Background: We performed an adaptation of the system of evaluation of metatarsal protrusion described by Oller in 1994 to study the metatarsal parabola group.
Methods: The system of measurement was applied to the five metatarsals of 169 normal feet (72 feet of women and 97 feet of men) according to the inclusion criteria established.
Results: The mean ± SD metatarsal protrusion angle with respect to the second ray in women was 87.49° ± 5.48° for metatarsal I, 70.00° ± 5.74° for metatarsal III, 63.47° ± 4.17° for metatarsal IV, and 56.38° ± 3.27° for metatarsal V. In men, the values were 85.30° ± 6.75° for metatarsal I, 68.00° ± 6.72° for metatarsal III, 60.56° ± 4.61° for metatarsal IV, and 54.13° ± 3.75° for metatarsal V. The comparative analysis between women and men showed significant differences (P < .05) for all of the values of metatarsal protrusion.
Conclusions: The comparative analysis between women and men indicates a possible difference between the anthropometric values of these variables in humans, suggesting a possible repercussion on the biomechanical patterns by sex. (J Am Podiatr Med Assoc 99(1): 49–53, 2009)
We performed a bibliographic review of the systems proposed by various researchers to evaluate physiologic metatarsal protrusion. The system of measurement devised by Hardy and Clapham to evaluate the protrusion between the first and second metatarsals was adapted to study the whole metatarsal parabola. We studied the five metatarsals of 52 normal feet. Mean metatarsal protrusion relative to the second metatarsal was +1.21% for the first metatarsal, −3.84% for the third metatarsal, −9.66% for the fourth metatarsal, and −16.91% for the fifth metatarsal. (J Am Podiatr Med Assoc 96(3): 238–244, 2006)
Hallux valgus (HV) is a progressive foot deformity in which the first metatarsophalangeal (MTP) joint is affected. The relationship between the dome height of the first metatarsal head and the HV deformity has not been studied previously. This study aimed to investigate a possible relation of the dome height of the first metatarsal head with articular alignment and the hallux valgus angle (HVA), which is frequently used to evaluate HV.
A total of 129 feet of 68 patients were included in the study. Anteroposterior digital radiographic images of the foot taken in a weightbearing, standing position were used to assess the HVA, dome height, and shape of the first metatarsal head and the alignment of the MTP joint. The dome height of the first metatarsal head is the vertical distance from the base to the highest point of the articular surface doming. The alignment was categorized into three groups: aligned, deviated, and subluxated. Patients were assigned into three groups based on the HVA: Normal, Mild HV and Moderate HV.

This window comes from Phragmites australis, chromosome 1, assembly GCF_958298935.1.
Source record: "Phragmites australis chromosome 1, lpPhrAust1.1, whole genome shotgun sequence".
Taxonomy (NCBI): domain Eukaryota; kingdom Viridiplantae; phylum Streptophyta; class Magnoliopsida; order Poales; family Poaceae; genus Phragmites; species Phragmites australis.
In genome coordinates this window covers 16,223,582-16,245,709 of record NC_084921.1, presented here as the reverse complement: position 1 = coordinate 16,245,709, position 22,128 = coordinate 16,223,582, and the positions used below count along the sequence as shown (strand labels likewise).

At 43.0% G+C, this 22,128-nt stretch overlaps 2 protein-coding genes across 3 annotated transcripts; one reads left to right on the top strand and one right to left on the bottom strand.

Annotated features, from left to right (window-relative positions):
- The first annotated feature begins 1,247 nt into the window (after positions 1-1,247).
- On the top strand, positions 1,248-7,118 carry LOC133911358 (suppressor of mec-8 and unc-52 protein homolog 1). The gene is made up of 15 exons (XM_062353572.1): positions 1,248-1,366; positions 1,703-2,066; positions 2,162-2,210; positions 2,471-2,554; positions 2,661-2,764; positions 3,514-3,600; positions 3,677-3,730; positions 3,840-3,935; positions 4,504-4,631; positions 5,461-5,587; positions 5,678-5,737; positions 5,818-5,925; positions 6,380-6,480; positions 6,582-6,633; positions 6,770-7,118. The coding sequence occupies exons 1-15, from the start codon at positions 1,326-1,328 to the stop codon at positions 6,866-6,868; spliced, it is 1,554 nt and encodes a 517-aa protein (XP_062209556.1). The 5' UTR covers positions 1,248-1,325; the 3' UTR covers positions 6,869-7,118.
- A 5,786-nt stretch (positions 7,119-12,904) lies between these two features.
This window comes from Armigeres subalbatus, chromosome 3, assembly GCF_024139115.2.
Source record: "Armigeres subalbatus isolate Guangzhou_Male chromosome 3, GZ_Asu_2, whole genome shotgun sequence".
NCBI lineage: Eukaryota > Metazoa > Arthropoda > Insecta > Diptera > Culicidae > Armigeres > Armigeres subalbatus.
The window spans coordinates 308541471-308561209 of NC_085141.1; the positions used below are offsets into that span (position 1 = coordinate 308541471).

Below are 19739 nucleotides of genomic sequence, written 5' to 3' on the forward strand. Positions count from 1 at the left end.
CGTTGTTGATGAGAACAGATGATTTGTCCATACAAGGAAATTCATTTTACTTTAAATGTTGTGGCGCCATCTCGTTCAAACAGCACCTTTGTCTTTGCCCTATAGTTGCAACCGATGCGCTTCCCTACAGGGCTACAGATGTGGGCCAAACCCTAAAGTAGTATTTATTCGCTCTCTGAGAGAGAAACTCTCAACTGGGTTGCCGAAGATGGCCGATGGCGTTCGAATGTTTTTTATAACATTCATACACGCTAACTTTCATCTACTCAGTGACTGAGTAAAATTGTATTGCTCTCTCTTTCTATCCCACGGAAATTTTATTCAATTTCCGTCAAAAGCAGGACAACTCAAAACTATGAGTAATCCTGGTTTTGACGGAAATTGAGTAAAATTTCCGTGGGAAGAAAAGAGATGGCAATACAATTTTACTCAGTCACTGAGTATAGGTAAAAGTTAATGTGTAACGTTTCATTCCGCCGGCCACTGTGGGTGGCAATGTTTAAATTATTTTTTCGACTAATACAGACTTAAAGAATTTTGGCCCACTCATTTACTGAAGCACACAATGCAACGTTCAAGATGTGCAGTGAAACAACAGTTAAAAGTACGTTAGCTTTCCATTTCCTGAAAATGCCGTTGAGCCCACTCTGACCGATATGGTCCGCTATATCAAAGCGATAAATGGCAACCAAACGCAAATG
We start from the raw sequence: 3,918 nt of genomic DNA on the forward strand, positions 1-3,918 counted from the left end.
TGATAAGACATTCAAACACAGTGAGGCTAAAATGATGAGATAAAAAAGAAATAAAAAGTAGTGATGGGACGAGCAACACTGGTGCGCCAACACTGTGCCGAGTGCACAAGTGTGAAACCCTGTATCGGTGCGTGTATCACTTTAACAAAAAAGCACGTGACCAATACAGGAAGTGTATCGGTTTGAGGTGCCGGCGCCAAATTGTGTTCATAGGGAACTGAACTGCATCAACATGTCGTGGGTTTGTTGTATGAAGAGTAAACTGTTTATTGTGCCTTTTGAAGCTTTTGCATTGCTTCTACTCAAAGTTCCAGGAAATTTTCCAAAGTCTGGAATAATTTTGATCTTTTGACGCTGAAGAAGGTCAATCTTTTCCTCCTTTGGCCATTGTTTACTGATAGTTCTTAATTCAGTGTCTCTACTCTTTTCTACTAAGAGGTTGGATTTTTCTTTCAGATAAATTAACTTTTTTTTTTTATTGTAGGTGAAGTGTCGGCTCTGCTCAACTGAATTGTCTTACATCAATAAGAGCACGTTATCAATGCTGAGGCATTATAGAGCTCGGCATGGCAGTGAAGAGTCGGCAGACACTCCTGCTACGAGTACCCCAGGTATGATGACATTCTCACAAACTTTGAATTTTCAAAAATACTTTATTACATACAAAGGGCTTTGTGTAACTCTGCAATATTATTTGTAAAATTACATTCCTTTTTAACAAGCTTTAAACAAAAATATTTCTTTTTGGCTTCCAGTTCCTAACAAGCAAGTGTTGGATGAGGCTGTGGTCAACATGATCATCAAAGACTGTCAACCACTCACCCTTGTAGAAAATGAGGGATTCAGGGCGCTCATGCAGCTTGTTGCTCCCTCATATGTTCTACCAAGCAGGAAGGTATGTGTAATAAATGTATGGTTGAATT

A statistically significant, positive correlation was found between the HVA and the dome height of the first metatarsal head (r = 0.293, P = 0.001 and P < 0.05). The dome height was significantly lower in the patients with a normal HVA than those with a high HVA (P 1 = 0.042, P 2 = 0.039 and P < 0.05, respectively). The dome height of the first metatarsal head was found significantly higher in feet with subluxation, compared to feet aligned and deviated (P 1 = 0.001; P 2 = 0.0089 and P < 0.05, respectively).
Our study results suggest that HV deformity may be related to an increased dome height and the measurement of the dome height of the first metatarsal head might be used to evaluate an anatomic tendency toward HV development.
Distance Between the Malleoli and the Ground
A New Clinical Method to Measure Leg-Length Discrepancy
The aim of this work is to introduce a useful method for the clinical diagnosis of leg-length inequality: distance between the malleoli and the ground (DMG).
A transversal observational study was performed on 17 patients with leg-length discrepancy. Leg-length inequality was determined with different clinical methods: with a tape measure in a supine position from the anterior superior iliac spine (ASIS) to the internal and external malleoli, as the difference between the iliac crests when standing (pelvimeter), and as asymmetry between ASISs (PALpation Meter [PALM]; A&D Medical Products Healthcare, San Jose, California). The Foot Posture Index (FPI) and the navicular drop test were also used. The DMG with Perthes rule (perpendicular to the foot when standing), the distance between the internal malleolus and the ground (DIMG), and the distance between the external malleolus and the ground were designed by the authors.
The DIMG is directly related to the traditional ASIS–external malleolus measurement (P = .003), the FPI (P = .010), and the navicular drop test (P < .001). There are statistically significant differences between measurement of leg-length inequality with a tape measure, in supine decubitus, from the ASIS to the internal malleolus, and from the ASIS to the external malleolus.
This new method (the DMG) is useful for diagnosing leg-length discrepancy and is related to the ASIS–external malleolus measurement. The DIMG is significantly inversely proportional to the degree of pronation according to the FPI. Conversely, determination of leg-length discrepancy with a tape measure from the ASIS to the malleoli cannot be performed interchangeably at the level of the internal or external malleolus.
A talus control foot orthosis (TCFO) combines an inverted rigid foot orthosis (RFO) with a broad upright portion that rises well above the navicular to cover and protect the talonavicular joint. We sought to identify the therapeutic effect of TCFOs in children with flexible flatfoot.